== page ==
Wednesday, November 23, 2011
Liberia avoided another Rwanda Type Massacre by Shuting down the media.
Liberty and freedom of speech is what I often hear people who detest Western philosophy spout when they want to spew their venom.My freedom of speech this,my rights that.Many of these people are hucksters,who have no idea what the world went through to acquire these rights.Forget civilization in Ancient Egypt,Greece,Rome,Persia,China or West Africa ect.All had their times of joy and liberty.This depended on who was ruling and how much they decided to share the blessings of liberty with you.In other words your rights were never written in stone.Well fast forward to the end of feudalism in Europe.The peasants and serfs rose up against feudal lords and corrupt kings then we had the Magna Carta and we had the Edict of Worms which is what the Prodestant reformation was the root cause.The beginning of the renaissance and the idea of individual rights.It seems what started in Ancient Egypt was coming full circle.This tiny attempt to recognize human dignity was the only thing challenging the the horrible Trans Atlantic slave trade, as humanist fought against corrupt religious institutions who sanctioned slavery.The right of mankind is something that man has been fighting for since the dawning of time.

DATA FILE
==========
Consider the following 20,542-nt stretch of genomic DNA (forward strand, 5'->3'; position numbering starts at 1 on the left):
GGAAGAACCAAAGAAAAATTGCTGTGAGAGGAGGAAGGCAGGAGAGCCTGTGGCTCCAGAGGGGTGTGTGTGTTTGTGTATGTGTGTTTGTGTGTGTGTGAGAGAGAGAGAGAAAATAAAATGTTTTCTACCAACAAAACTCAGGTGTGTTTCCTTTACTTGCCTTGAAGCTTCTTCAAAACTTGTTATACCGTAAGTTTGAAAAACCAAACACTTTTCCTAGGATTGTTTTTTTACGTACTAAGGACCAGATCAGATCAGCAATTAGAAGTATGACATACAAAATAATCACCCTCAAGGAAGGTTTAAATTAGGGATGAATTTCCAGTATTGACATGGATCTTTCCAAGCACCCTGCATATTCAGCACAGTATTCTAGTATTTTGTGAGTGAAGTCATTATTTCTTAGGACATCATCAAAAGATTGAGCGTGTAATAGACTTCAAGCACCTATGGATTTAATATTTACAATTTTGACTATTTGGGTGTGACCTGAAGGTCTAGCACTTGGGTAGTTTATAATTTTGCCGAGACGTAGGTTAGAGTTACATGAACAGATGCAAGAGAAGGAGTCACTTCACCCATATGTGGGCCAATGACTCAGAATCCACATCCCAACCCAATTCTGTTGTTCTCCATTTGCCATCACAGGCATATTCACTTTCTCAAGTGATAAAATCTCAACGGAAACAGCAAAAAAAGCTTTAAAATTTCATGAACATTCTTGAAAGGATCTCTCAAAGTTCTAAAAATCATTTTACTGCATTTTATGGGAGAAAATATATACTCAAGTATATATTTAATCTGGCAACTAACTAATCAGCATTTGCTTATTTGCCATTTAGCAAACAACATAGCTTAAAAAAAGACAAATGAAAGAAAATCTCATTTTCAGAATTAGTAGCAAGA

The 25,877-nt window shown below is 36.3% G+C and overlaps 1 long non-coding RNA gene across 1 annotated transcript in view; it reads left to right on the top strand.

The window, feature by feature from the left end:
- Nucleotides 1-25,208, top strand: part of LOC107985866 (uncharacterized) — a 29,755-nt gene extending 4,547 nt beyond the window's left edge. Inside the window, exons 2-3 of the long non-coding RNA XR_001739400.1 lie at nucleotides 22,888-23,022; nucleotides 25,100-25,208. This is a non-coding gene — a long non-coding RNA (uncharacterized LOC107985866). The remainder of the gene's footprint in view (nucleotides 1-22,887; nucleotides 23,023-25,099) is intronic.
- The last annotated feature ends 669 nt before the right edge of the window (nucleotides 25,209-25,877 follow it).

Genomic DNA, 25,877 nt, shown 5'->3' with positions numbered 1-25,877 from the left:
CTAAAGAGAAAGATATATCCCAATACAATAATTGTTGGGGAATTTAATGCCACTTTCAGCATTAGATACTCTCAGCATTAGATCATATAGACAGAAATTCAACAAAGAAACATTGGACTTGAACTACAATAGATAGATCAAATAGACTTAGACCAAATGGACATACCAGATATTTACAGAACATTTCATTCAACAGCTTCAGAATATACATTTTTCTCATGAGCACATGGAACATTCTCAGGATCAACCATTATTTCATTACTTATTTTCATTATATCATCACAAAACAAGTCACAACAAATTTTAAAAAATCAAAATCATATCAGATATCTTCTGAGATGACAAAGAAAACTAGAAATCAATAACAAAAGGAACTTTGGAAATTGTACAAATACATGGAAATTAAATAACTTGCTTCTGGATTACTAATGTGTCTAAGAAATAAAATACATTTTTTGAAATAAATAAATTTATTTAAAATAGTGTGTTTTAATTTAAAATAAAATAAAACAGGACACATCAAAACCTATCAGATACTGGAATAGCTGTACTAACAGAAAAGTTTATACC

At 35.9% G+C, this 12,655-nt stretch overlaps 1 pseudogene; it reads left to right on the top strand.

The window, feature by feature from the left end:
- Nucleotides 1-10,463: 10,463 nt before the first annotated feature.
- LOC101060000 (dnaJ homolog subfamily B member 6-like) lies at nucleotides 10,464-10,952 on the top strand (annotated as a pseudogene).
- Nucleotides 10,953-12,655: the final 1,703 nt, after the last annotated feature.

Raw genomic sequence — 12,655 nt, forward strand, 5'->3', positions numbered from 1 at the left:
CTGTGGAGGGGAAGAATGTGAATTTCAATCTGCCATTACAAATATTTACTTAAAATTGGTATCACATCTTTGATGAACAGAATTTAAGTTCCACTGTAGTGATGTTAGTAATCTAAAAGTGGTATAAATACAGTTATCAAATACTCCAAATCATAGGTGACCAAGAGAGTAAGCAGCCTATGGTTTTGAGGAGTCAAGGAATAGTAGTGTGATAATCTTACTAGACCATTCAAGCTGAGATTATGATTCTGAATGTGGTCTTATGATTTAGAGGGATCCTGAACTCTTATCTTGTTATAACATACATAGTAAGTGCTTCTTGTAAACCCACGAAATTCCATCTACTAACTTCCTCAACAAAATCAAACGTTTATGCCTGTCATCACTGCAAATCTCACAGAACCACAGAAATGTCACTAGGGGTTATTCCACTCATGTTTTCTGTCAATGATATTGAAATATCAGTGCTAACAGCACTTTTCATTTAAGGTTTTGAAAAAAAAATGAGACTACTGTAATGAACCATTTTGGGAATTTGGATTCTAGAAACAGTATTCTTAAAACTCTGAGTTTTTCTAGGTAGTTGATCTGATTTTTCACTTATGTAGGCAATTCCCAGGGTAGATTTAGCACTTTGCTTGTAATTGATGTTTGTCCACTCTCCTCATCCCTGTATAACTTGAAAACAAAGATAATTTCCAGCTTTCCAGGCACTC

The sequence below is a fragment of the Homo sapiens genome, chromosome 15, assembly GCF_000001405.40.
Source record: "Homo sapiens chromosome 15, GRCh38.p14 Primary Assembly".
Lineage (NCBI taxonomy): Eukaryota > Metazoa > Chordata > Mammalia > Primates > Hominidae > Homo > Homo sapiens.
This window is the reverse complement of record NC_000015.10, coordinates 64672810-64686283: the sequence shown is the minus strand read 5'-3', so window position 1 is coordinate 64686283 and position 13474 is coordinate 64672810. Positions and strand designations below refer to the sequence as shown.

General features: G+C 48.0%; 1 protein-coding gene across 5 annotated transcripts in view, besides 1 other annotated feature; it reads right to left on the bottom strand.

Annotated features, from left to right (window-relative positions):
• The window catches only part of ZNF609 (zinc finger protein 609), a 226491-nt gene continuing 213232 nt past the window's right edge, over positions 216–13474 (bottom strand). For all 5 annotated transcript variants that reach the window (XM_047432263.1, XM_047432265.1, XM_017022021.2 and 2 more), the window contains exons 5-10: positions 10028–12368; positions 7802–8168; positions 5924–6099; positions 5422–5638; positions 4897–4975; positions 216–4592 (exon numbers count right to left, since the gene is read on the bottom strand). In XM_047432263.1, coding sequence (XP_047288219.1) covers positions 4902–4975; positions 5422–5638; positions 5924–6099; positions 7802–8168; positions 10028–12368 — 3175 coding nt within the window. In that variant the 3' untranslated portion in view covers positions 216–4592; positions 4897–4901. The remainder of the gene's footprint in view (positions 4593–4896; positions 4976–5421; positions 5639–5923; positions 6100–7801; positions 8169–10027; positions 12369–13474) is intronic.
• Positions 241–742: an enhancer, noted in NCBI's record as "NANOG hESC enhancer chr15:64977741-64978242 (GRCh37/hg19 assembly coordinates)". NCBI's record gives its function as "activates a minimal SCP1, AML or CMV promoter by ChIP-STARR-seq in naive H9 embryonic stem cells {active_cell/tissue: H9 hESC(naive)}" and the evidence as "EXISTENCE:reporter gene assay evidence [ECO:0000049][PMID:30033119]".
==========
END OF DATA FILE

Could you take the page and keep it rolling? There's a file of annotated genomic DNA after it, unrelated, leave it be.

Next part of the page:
Free Speech is not free
The idea of free speech is rooted in American democracy,or the experiment in democracy.There is no other time or place in history where this right was guaranteed by law.The Declaration of Independence,of which the Constitution is based states that "We hold these truths to be evident that all men are created equal".If that is the basis, then explain slavery?It was in imperfect experiment,but many take that and the constitution of America as their reference when wanting to exercise their so called civil liberties.No place is where this is more evident than in Africa.Many people still have no concept of what a civil society is, and what are the obligations to it.What is the responsibility of the citizen?What is the obligation of the state?In America democracy is rooted in land and property ownership.There is a social contract.The state protects property and the individual obeys the law and pays taxes.In other circumstances people may be require to go to war.But the rule of law and the consensus of the majority is what allows a country to grow and surviveLiberian opposition misunderstands democracy.